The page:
ASCO has released a rapid recommendation update to the guideline on chemotherapy and targeted therapy for endocrine-pretreated or hormone receptor–negative metastatic breast cancer, addressing the use of sacituzumab govitecan-hziy in patients with endocrine-resistant, hormone receptor–positive, HER2-negative metastatic breast cancer.1 The update was developed following the reported results from the TROPiCS-02 trial, which found a significant overall survival benefit with sacituzumab govitecan over single-agent chemotherapy in patients with endocrine-resistant, hormone receptor–positive, HER2-negative advanced breast cancer who had received two to four prior chemotherapy regimens.2
“Sacituzumab govitecan has a clearly established role in the treatment of metastatic triple-negative breast cancer. It is important for clinicians to know sacituzumab govitecan is also a treatment option for [patients with] metastatic hormone receptor–positive, HER2-negative breast cancer whose disease is endocrine-refractory,” said Expert Panel Co-Chair Beverly Moy, MD, MPH, of Massachusetts General Hospital.
Beverly Moy, MD, MPH
Under the updated guidance, patients with hormone receptor–positive, HER2-negative metastatic breast cancer who are refractory to endocrine therapy and have received at least two prior lines of chemotherapy for metastatic disease may be offered sacituzumab govitecan.
The international, randomized, phase III TROPiCS-02 trial compared the antibody-drug conjugate sacituzumab govitecan against the treatment of physician’s choice consisting of single-agent chemotherapy (eribulin, vinorelbine, capecitabine, or gemcitabine) in 543 patients with endocrine-resistant, hormone receptor–positive, HER2-negative locally recurrent inoperable or metastatic breast cancer who had received two to four prior chemotherapy regimens for metastatic disease.
As presented during the 2022 ASCO Annual Meeting and published in the Journal of Clinical Oncology, the trial met its primary endpoint, with sacituzumab govitecan demonstrating a 34% reduction in the risk of disease progression or death over chemotherapy of physician’s choice after a median follow-up of 10.2 months (hazard ratio [HR] = 0.66, 95% confidence interval [CI] = 0.53–0.83; P = .0003).3 The median progression-free survival was 5.5 vs 4.0 months, respectively. Key grade 3 or higher treatment-related events associated with sacituzumab govitecan included diarrhea (5%), febrile neutropenia (4%), and neutropenic colitis (2%). At the time of this planned interim analysis, median overall survival was not yet reached (HR = 0.84; P = .14).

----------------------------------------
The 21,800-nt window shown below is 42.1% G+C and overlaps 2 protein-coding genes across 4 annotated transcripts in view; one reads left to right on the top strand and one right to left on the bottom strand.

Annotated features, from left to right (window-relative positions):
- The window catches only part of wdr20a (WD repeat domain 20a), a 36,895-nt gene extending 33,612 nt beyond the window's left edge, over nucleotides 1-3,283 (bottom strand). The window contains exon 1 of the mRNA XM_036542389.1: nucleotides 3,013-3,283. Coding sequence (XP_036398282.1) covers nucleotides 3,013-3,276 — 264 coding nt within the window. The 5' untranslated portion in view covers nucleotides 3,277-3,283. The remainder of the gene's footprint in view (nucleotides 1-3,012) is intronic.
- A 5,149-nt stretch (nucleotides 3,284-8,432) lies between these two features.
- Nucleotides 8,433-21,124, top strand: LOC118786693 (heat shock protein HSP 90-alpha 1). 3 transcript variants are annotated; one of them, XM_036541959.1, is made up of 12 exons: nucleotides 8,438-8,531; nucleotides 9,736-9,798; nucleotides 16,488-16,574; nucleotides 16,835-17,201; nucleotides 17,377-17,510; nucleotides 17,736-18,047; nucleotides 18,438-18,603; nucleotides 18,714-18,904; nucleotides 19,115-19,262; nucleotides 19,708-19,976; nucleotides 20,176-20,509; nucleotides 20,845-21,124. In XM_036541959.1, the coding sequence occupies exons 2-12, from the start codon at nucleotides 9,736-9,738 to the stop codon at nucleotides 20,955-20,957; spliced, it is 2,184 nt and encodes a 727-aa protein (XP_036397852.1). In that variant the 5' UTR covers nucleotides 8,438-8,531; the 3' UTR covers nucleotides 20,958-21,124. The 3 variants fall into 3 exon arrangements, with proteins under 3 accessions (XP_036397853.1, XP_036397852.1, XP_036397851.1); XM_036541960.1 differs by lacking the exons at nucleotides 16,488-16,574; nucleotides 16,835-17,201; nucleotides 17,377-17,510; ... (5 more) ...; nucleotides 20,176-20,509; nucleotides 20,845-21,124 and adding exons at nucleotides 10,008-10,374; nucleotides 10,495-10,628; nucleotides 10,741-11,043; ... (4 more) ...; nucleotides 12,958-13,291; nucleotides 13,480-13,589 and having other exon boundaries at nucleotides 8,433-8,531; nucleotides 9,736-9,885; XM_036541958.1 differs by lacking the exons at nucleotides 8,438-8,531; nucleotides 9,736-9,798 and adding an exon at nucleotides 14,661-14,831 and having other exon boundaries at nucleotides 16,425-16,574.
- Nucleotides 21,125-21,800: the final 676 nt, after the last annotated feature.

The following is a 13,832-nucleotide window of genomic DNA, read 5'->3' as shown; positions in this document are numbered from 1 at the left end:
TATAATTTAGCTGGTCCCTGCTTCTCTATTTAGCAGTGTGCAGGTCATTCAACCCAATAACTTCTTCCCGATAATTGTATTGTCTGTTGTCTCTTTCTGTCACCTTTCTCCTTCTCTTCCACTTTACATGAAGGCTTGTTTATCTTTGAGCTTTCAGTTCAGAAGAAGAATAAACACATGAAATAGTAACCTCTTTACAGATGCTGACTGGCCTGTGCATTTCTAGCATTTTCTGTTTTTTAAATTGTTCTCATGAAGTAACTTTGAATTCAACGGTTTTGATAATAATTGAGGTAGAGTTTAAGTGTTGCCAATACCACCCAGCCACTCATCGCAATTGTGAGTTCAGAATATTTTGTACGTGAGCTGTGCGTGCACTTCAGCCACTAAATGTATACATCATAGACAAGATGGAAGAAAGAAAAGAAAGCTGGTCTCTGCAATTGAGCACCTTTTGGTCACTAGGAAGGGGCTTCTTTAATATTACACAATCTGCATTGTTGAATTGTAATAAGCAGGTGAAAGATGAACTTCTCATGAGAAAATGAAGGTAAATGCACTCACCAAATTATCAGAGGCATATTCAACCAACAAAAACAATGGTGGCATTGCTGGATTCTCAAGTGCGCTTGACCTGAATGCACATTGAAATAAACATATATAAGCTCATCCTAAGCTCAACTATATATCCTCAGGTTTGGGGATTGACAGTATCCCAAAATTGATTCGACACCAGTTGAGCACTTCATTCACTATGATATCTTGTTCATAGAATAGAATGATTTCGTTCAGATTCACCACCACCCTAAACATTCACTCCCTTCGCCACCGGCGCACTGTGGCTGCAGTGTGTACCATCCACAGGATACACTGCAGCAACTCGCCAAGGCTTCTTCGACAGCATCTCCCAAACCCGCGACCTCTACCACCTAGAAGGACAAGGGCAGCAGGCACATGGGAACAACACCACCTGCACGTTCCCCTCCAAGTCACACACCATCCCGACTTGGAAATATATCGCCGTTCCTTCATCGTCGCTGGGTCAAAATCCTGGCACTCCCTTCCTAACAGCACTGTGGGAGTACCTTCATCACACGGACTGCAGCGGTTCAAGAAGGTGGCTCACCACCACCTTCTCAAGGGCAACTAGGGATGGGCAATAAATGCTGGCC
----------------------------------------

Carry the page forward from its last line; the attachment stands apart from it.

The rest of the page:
At the second planned interim analysis, presented at the European Society for Medical Oncology Congress 2022, after a median follow-up of 12.5 months, the median overall survival was 14.4 months with sacituzumab govitecan vs 11.2 months with treatment of physician’s choice, indicating an overall survival benefit of more than 3 months with sacituzumab govitecan (HR = 0.79, 95% CI = 0.65–0.96; P = .020).2
“The strength of these data compelled the ASCO guideline committee to update the guideline,” Dr. Moy said.
Lisa A. Carey, MD, ScM, FASCO
This update follows an earlier August 2022 update that addressed the use of another antibody-drug conjugate, fam-trastuzumab deruxtecan-nxki, in patients with HER2-low disease, based on its demonstrated overall survival benefit over physicians’ choice of chemotherapy in the DESTINY-Breast-04 trial.4,5 In an interview with ASCO Daily News, Dr. Moy and guideline Co-Chair Lisa A. Carey, MD, ScM, FASCO, of the University of North Carolina Lineberger Comprehensive Cancer Center, noted that questions remain about how best to use these newer agents in practice.
“In light of the results of the DESTINY-Breast-04 study…, how should clinicians sequence using these antibody-drug conjugates?” Dr. Moy asked. She questioned whether there may be common mechanisms of resistance between the two antibody-drug conjugates. “We look to future research and clinical trials to help optimize the use of this important class of therapeutics,” she added.
1. Moy B, Rumble RB, Carey LA, et al: Chemotherapy and targeted therapy for endocrine-pretreated or hormone receptor-negative metastatic breast cancer: ASCO Guideline Rapid Recommendation Update. J Clin Oncol 41:1318-1320, 2023.
2. Rugo HS, Bardia A, Marmé F, et al: LBA76: Overall survival results from the phase III TROPiCS-02 study of sacituzumab govitecan vs treatment of physician’s choice in patients with HR+/HER2– metastatic breast cancer. Ann Oncol 33(suppl 7):S1386, 2022.
3. Rugo HS, Bardia A, Marmé F, et al: Sacituzumab govitecan in hormone receptor–positive/human epidermal growth factor receptor 2–negative metastatic breast cancer. J Clin Oncol 40:3365-3376, 2022.
4. Moy B, Rumble RB, Come SE, et al: Chemotherapy and targeted therapy for patients with human epidermal growth factor receptor 2-negative metastatic breast cancer that is either endocrine-pretreated or hormone receptor-negative: ASCO Guideline Update. J Clin Oncol 39:3938-3958, 2021.
5. Modi S, Jacot W, Yamashita T, et al; DESTINY-Breast04 Trial Investigators: Trastuzumab deruxtecan in previously treated HER2-low advanced breast cancer. N Engl J Med 387:9-20, 2022.
Originally published in ASCO Daily News. © American Society of Clinical Oncology. ASCO Daily News, February 24, 2023. All rights reserved.